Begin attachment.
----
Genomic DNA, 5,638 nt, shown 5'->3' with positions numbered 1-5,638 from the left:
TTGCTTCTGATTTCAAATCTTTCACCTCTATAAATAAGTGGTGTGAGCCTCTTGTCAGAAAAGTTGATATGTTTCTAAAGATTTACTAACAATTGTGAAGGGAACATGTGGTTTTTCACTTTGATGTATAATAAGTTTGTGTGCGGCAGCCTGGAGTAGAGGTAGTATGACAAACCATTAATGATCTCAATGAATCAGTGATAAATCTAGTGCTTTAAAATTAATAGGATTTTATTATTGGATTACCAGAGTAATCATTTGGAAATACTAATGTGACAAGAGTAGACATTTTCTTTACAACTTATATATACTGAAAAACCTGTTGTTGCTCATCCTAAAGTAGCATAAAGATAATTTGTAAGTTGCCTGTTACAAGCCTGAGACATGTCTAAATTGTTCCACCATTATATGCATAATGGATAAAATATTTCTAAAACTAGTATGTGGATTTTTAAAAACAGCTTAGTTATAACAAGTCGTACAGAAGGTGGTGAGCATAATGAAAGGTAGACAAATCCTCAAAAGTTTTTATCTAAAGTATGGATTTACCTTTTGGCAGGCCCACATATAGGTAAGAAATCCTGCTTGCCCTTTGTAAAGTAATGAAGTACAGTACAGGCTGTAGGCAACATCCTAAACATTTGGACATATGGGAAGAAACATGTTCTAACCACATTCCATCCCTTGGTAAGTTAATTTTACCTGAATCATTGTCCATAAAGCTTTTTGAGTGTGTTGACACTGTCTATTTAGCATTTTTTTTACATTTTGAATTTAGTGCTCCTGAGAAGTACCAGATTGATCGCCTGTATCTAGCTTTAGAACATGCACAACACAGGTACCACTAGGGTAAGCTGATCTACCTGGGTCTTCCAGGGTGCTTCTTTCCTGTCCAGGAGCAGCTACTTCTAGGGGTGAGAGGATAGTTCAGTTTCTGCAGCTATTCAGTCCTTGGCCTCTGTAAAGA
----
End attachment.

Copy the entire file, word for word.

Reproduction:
Genomic DNA, 5,638 nt, shown 5'->3' with positions numbered 1-5,638 from the left:
TTGCTTCTGATTTCAAATCTTTCACCTCTATAAATAAGTGGTGTGAGCCTCTTGTCAGAAAAGTTGATATGTTTCTAAAGATTTACTAACAATTGTGAAGGGAACATGTGGTTTTTCACTTTGATGTATAATAAGTTTGTGTGCGGCAGCCTGGAGTAGAGGTAGTATGACAAACCATTAATGATCTCAATGAATCAGTGATAAATCTAGTGCTTTAAAATTAATAGGATTTTATTATTGGATTACCAGAGTAATCATTTGGAAATACTAATGTGACAAGAGTAGACATTTTCTTTACAACTTATATATACTGAAAAACCTGTTGTTGCTCATCCTAAAGTAGCATAAAGATAATTTGTAAGTTGCCTGTTACAAGCCTGAGACATGTCTAAATTGTTCCACCATTATATGCATAATGGATAAAATATTTCTAAAACTAGTATGTGGATTTTTAAAAACAGCTTAGTTATAACAAGTCGTACAGAAGGTGGTGAGCATAATGAAAGGTAGACAAATCCTCAAAAGTTTTTATCTAAAGTATGGATTTACCTTTTGGCAGGCCCACATATAGGTAAGAAATCCTGCTTGCCCTTTGTAAAGTAATGAAGTACAGTACAGGCTGTAGGCAACATCCTAAACATTTGGACATATGGGAAGAAACATGTTCTAACCACATTCCATCCCTTGGTAAGTTAATTTTACCTGAATCATTGTCCATAAAGCTTTTTGAGTGTGTTGACACTGTCTATTTAGCATTTTTTTTACATTTTGAATTTAGTGCTCCTGAGAAGTACCAGATTGATCGCCTGTATCTAGCTTTAGAACATGCACAACACAGGTACCACTAGGGTAAGCTGATCTACCTGGGTCTTCCAGGGTGCTTCTTTCCTGTCCAGGAGCAGCTACTTCTAGGGGTGAGAGGATAGTTCAGTTTCTGCAGCTATTCAGTCCTTGGCCTCTGTAAAGA